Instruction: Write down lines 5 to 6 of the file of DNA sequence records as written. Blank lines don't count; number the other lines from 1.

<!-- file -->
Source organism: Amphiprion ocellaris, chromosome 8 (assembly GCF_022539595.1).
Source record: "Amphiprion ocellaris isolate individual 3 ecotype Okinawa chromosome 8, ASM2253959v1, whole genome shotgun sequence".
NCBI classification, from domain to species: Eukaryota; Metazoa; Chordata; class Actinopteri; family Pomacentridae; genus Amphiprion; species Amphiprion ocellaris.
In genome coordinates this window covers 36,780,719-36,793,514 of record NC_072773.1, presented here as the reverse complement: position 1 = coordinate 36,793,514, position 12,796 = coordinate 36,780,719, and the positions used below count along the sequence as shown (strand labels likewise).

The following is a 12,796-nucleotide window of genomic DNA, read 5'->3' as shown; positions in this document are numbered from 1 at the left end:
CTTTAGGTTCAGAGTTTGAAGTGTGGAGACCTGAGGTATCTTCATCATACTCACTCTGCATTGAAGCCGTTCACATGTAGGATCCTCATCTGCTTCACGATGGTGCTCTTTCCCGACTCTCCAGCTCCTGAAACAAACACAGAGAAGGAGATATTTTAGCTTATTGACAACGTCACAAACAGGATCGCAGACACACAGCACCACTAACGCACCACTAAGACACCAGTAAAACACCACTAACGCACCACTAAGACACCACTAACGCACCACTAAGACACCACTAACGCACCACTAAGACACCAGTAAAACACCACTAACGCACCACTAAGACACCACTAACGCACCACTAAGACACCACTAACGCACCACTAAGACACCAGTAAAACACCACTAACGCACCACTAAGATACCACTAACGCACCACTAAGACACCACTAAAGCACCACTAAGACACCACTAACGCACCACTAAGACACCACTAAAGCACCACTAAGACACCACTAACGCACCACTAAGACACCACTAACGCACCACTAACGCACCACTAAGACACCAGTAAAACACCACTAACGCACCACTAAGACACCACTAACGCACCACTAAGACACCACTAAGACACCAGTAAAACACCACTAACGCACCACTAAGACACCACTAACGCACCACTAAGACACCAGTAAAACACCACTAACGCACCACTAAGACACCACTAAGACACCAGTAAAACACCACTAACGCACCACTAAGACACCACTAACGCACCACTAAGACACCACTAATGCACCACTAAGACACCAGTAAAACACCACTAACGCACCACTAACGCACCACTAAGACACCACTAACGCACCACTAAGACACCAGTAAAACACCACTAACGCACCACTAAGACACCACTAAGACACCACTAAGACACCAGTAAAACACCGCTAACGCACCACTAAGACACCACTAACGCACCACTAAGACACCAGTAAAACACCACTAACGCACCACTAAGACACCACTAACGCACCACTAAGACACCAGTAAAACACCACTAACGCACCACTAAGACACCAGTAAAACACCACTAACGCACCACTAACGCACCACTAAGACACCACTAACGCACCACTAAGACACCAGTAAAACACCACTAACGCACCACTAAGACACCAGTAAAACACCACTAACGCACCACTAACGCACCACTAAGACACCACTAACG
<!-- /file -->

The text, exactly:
The following is a 12,796-nucleotide window of genomic DNA, read 5'->3' as shown; positions in this document are numbered from 1 at the left end:
CTTTAGGTTCAGAGTTTGAAGTGTGGAGACCTGAGGTATCTTCATCATACTCACTCTGCATTGAAGCCGTTCACATGTAGGATCCTCATCTGCTTCACGATGGTGCTCTTTCCCGACTCTCCAGCTCCTGAAACAAACACAGAGAAGGAGATATTTTAGCTTATTGACAACGTCACAAACAGGATCGCAGACACACAGCACCACTAACGCACCACTAAGACACCAGTAAAACACCACTAACGCACCACTAAGACACCACTAACGCACCACTAAGACACCACTAACGCACCACTAAGACACCAGTAAAACACCACTAACGCACCACTAAGACACCACTAACGCACCACTAAGACACCACTAACGCACCACTAAGACACCAGTAAAACACCACTAACGCACCACTAAGATACCACTAACGCACCACTAAGACACCACTAAAGCACCACTAAGACACCACTAACGCACCACTAAGACACCACTAAAGCACCACTAAGACACCACTAACGCACCACTAAGACACCACTAACGCACCACTAACGCACCACTAAGACACCAGTAAAACACCACTAACGCACCACTAAGACACCACTAACGCACCACTAAGACACCACTAAGACACCAGTAAAACACCACTAACGCACCACTAAGACACCACTAACGCACCACTAAGACACCAGTAAAACACCACTAACGCACCACTAAGACACCACTAAGACACCAGTAAAACACCACTAACGCACCACTAAGACACCACTAACGCACCACTAAGACACCACTAATGCACCACTAAGACACCAGTAAAACACCACTAACGCACCACTAACGCACCACTAAGACACCACTAACGCACCACTAAGACACCAGTAAAACACCACTAACGCACCACTAAGACACCACTAAGACACCACTAAGACACCAGTAAAACACCGCTAACGCACCACTAAGACACCACTAACGCACCACTAAGACACCAGTAAAACACCACTAACGCACCACTAAGACACCACTAACGCACCACTAAGACACCAGTAAAACACCACTAACGCACCACTAAGACACCAGTAAAACACCACTAACGCACCACTAACGCACCACTAAGACACCACTAACGCACCACTAAGACACCAGTAAAACACCACTAACGCACCACTAAGACACCAGTAAAACACCACTAACGCACCACTAACGCACCACTAAGACACCACTAACG